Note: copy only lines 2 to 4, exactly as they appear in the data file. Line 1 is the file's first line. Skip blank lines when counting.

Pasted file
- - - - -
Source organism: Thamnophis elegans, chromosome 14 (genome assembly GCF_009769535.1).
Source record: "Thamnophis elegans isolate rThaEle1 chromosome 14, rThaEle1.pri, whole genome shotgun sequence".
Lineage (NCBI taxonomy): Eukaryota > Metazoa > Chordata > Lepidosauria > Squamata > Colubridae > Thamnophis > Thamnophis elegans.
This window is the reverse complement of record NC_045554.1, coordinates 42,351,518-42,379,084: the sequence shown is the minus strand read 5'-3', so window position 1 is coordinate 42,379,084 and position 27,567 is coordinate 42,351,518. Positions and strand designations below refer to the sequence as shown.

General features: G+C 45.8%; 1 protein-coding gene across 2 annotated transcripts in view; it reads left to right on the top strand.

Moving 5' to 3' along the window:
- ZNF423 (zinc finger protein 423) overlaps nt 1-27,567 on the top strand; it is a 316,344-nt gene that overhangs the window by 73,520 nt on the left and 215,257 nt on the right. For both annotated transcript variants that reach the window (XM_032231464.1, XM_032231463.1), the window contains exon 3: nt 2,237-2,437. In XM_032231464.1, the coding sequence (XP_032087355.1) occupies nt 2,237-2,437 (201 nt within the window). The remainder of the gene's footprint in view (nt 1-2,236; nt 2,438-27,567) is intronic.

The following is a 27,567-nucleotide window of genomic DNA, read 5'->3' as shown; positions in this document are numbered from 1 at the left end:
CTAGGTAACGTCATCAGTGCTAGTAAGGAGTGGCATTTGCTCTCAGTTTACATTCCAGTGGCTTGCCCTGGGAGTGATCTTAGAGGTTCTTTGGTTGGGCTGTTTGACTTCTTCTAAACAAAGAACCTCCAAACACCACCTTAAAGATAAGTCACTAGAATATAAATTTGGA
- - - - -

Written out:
Source record: "Thamnophis elegans isolate rThaEle1 chromosome 14, rThaEle1.pri, whole genome shotgun sequence".
Lineage (NCBI taxonomy): Eukaryota > Metazoa > Chordata > Lepidosauria > Squamata > Colubridae > Thamnophis > Thamnophis elegans.
This window is the reverse complement of record NC_045554.1, coordinates 42,351,518-42,379,084: the sequence shown is the minus strand read 5'-3', so window position 1 is coordinate 42,379,084 and position 27,567 is coordinate 42,351,518. Positions and strand designations below refer to the sequence as shown.